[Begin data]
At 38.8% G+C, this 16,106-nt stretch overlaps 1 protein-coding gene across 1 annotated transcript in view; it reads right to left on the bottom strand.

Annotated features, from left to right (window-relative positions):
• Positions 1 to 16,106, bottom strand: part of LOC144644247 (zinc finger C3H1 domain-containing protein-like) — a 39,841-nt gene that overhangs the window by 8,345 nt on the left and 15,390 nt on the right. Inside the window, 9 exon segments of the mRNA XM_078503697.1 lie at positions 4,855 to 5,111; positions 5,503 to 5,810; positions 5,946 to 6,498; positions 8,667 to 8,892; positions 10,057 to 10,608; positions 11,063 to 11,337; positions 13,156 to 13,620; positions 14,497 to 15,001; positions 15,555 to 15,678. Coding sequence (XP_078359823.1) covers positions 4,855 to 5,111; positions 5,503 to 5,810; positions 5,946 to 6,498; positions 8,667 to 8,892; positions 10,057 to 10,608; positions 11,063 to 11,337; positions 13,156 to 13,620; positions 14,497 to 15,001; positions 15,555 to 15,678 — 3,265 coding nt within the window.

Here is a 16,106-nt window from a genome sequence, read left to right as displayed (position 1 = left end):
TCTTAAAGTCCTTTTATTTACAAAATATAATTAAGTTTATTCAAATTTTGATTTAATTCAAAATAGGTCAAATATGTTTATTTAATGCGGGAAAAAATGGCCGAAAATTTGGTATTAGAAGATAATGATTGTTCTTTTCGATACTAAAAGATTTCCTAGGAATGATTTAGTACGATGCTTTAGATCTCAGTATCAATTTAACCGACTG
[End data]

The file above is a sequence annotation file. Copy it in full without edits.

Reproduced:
At 38.8% G+C, this 16,106-nt stretch overlaps 1 protein-coding gene across 1 annotated transcript in view; it reads right to left on the bottom strand.

Annotated features, from left to right (window-relative positions):
• Positions 1 to 16,106, bottom strand: part of LOC144644247 (zinc finger C3H1 domain-containing protein-like) — a 39,841-nt gene that overhangs the window by 8,345 nt on the left and 15,390 nt on the right. Inside the window, 9 exon segments of the mRNA XM_078503697.1 lie at positions 4,855 to 5,111; positions 5,503 to 5,810; positions 5,946 to 6,498; positions 8,667 to 8,892; positions 10,057 to 10,608; positions 11,063 to 11,337; positions 13,156 to 13,620; positions 14,497 to 15,001; positions 15,555 to 15,678. Coding sequence (XP_078359823.1) covers positions 4,855 to 5,111; positions 5,503 to 5,810; positions 5,946 to 6,498; positions 8,667 to 8,892; positions 10,057 to 10,608; positions 11,063 to 11,337; positions 13,156 to 13,620; positions 14,497 to 15,001; positions 15,555 to 15,678 — 3,265 coding nt within the window.

Here is a 16,106-nt window from a genome sequence, read left to right as displayed (position 1 = left end):
TCTTAAAGTCCTTTTATTTACAAAATATAATTAAGTTTATTCAAATTTTGATTTAATTCAAAATAGGTCAAATATGTTTATTTAATGCGGGAAAAAATGGCCGAAAATTTGGTATTAGAAGATAATGATTGTTCTTTTCGATACTAAAAGATTTCCTAGGAATGATTTAGTACGATGCTTTAGATCTCAGTATCAATTTAACCGACTG